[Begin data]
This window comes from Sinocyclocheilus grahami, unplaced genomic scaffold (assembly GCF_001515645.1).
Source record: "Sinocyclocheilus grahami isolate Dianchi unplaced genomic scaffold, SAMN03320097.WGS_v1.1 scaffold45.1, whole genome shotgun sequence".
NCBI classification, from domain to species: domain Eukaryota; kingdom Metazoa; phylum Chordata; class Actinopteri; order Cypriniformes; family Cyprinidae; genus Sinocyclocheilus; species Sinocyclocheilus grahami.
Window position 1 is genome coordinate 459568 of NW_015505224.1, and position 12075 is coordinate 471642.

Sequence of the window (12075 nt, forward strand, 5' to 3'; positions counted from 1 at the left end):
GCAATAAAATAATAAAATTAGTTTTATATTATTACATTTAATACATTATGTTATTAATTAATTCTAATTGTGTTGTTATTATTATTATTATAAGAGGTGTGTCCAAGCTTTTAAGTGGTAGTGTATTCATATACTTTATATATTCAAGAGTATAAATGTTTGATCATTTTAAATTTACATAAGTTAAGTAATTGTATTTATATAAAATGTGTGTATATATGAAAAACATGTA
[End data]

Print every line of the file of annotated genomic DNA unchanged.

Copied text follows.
This window comes from Sinocyclocheilus grahami, unplaced genomic scaffold (assembly GCF_001515645.1).
Source record: "Sinocyclocheilus grahami isolate Dianchi unplaced genomic scaffold, SAMN03320097.WGS_v1.1 scaffold45.1, whole genome shotgun sequence".
NCBI classification, from domain to species: domain Eukaryota; kingdom Metazoa; phylum Chordata; class Actinopteri; order Cypriniformes; family Cyprinidae; genus Sinocyclocheilus; species Sinocyclocheilus grahami.
Window position 1 is genome coordinate 459568 of NW_015505224.1, and position 12075 is coordinate 471642.

Sequence of the window (12075 nt, forward strand, 5' to 3'; positions counted from 1 at the left end):
GCAATAAAATAATAAAATTAGTTTTATATTATTACATTTAATACATTATGTTATTAATTAATTCTAATTGTGTTGTTATTATTATTATTATAAGAGGTGTGTCCAAGCTTTTAAGTGGTAGTGTATTCATATACTTTATATATTCAAGAGTATAAATGTTTGATCATTTTAAATTTACATAAGTTAAGTAATTGTATTTATATAAAATGTGTGTATATATGAAAAACATGTA